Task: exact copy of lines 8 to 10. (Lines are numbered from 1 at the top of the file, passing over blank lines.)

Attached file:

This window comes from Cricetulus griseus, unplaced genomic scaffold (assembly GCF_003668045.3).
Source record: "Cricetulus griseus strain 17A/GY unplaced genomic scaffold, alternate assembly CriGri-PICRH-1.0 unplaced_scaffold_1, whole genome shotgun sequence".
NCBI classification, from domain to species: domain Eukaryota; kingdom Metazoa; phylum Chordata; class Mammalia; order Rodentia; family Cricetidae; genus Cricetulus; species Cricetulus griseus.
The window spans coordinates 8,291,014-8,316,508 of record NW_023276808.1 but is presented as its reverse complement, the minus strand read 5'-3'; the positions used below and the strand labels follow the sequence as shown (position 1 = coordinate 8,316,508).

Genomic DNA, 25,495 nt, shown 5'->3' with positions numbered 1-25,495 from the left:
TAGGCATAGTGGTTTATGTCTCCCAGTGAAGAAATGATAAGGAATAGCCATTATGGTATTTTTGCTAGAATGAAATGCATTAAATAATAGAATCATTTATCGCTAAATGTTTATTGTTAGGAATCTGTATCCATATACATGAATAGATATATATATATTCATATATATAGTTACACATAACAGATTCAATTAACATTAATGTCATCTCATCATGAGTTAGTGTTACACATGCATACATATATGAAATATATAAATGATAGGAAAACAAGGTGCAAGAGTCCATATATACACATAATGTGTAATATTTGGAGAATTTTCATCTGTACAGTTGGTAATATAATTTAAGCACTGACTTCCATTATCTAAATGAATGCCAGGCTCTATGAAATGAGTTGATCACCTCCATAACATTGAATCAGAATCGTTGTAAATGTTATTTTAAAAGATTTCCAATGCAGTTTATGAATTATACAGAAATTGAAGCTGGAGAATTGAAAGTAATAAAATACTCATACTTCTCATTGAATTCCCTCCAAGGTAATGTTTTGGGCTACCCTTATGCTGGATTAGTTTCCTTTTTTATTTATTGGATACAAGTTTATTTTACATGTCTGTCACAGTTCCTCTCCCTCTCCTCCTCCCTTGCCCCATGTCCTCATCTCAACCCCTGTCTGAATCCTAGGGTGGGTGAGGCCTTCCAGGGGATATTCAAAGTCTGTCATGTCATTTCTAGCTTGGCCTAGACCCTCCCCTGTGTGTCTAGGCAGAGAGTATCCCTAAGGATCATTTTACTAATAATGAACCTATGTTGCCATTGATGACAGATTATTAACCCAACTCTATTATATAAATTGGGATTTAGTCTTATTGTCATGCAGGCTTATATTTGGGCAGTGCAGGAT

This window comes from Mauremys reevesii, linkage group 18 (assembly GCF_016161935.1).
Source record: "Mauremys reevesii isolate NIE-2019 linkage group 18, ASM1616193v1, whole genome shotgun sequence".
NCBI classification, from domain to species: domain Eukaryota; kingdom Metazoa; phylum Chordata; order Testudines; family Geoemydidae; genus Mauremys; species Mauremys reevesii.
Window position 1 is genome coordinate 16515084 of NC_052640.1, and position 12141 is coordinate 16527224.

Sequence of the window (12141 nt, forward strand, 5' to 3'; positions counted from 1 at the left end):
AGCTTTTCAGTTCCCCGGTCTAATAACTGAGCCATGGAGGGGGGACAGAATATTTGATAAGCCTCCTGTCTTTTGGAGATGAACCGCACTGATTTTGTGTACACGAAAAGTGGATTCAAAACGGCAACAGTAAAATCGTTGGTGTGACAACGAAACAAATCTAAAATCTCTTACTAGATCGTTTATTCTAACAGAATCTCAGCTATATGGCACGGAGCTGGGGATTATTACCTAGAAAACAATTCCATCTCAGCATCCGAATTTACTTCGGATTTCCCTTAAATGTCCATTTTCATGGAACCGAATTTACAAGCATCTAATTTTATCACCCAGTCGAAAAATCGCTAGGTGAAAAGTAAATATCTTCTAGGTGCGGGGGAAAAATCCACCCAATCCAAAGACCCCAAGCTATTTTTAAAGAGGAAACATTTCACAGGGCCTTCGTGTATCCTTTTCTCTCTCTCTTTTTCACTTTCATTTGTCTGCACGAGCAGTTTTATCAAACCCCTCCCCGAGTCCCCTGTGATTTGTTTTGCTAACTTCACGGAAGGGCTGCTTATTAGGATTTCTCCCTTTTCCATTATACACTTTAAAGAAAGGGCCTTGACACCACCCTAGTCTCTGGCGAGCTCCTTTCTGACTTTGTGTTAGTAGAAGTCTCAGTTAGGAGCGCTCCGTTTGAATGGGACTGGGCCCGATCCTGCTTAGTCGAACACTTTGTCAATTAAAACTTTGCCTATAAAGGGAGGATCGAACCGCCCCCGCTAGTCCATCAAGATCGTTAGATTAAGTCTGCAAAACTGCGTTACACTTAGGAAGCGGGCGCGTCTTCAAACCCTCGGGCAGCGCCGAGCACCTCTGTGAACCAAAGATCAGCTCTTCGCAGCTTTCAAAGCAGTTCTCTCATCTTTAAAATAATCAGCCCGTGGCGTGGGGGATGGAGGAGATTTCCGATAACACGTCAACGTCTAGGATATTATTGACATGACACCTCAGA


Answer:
Source record: "Mauremys reevesii isolate NIE-2019 linkage group 18, ASM1616193v1, whole genome shotgun sequence".
NCBI classification, from domain to species: domain Eukaryota; kingdom Metazoa; phylum Chordata; order Testudines; family Geoemydidae; genus Mauremys; species Mauremys reevesii.
Window position 1 is genome coordinate 16515084 of NC_052640.1, and position 12141 is coordinate 16527224.